Considering the widespread acceptance that a single energy market would be a desirable goal, it is sobering to recall how long a more integrated set-up has been discussed.
Indeed, the European Coal and Steel Community, arguably the first embryonic form of the EU, was founded under a 1951 treaty with a stated goal of creating a common market for, among other things, coal. When the EU proper was founded under the 1992 Maastricht treaty, it talked explicitly of the need to create a trans-European energy infrastructure.
More recently, energy policy has become tightly bound up with the difficult challenge of climate change. The EU has adopted what have become known as its 20-20-20 targets: reducing greenhouse emissions by 20% from 1990 levels, raising the share of energy consumption accounted for by renewables to 20% and increasing energy efficiency by 20% – all by 2020.
The agreement to set precise legally binding targets dates back to a European Council agreement in 2007.
It is not hard to see why a trans-European energy infrastructure would be desirable. Producing and distributing energy on such a scale would have considerable advantages. For instance, it would help tackle the perennial problem of dealing with oversupply in some countries and insufficient energy in others.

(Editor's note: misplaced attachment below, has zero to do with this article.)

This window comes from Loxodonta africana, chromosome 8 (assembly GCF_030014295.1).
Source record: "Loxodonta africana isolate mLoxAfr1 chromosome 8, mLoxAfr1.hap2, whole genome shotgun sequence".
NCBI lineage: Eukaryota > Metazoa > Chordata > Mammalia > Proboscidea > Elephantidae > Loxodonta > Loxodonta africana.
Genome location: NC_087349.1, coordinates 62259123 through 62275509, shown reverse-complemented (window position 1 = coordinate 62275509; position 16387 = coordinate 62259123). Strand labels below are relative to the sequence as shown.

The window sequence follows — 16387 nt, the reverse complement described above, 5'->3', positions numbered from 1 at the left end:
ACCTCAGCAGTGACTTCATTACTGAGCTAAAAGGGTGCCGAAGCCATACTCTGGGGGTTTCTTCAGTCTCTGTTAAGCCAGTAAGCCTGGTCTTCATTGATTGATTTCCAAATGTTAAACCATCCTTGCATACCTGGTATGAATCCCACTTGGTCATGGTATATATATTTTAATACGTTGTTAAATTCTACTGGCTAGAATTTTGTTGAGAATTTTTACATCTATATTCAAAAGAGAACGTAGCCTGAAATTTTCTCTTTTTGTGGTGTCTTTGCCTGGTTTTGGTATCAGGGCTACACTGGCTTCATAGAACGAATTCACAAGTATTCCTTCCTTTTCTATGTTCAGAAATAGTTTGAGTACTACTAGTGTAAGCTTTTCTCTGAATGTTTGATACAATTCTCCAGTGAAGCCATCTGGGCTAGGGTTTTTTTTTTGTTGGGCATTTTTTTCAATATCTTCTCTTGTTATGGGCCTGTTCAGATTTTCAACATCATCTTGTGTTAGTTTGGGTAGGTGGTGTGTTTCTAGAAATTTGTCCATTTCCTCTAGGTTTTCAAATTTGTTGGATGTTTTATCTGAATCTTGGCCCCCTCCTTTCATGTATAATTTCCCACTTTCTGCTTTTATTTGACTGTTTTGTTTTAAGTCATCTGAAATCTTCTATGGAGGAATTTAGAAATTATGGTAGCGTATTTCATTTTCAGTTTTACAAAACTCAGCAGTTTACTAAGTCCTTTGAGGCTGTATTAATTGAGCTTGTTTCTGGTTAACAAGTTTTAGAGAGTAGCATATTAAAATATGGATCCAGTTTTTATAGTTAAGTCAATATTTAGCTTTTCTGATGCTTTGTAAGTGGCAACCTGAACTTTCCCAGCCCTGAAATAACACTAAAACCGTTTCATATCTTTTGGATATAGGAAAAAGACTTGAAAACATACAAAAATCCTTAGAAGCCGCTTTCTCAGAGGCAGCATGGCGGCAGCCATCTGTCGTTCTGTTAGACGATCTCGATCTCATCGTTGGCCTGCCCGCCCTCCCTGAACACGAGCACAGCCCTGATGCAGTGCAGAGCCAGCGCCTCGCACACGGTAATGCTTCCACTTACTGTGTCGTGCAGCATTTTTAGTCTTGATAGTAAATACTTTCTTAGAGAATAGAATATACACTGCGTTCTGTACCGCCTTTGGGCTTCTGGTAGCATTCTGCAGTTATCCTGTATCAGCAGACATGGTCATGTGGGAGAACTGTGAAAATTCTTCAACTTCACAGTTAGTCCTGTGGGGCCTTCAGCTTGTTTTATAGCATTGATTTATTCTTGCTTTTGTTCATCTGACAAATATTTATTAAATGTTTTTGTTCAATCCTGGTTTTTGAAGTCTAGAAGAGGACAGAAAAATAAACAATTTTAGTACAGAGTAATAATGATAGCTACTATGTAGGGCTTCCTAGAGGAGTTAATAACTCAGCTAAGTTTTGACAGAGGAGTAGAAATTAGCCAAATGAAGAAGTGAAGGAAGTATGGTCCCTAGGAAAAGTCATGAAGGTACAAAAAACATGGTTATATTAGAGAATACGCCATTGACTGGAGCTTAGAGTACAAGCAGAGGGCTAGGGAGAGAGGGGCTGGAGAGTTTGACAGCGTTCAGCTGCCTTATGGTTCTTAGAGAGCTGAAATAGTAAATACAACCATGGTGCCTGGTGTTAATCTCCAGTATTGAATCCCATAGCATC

It should be remembered that, while energy shortages clearly constitute a problem, a surfeit of electricity at any given time can damage the grid. A more efficient system of energy production and distribution could also help reduce carbon emissions.
Yet there is widespread agreement among asset managers that progress is proving extremely slow. “This has been a project since the European Union was launched but the reality is that countries have been reluctant to give up their power on decisions regarding energy,” says Juan Cruz, CIO of Cygnus Asset Management, a Madrid-based investment firm specialising in the sector.
Christian Pecher, a research analyst at JPMorgan Asset Management, says there is integration in the market for energy commodities but not in the physical grid.
“There’s a lot of talk about it but the cross-border activity that would really turn this into a fully integrated physical market is just not there yet,” he observes, estimating that it will probably become a reality in the next decade.
Risk and returns
Energy and power together make up a substantial part of the equity market. Energy companies make up about 9.5% of the MSCI Europe index with electricity and gas utilities constituting another 4.0%.
Although often lumped together, the two sectors are, in some respects, quite different. Energy includes such international giants as BP, Royal Dutch Shell and Total. Many of the larger power companies originated as nationalised corporations, but a large number have since spread well beyond their original national borders. The largest players include E.ON, GDF-Suez, Iberdrola and National Grid.
The power utilities tend to be tightly regulated by national governments in the countries in which they operate. This means that asset managers monitor closely what regulators are doing and often meet with them. Utilities have also traditionally been valued for their cash generative characteristics.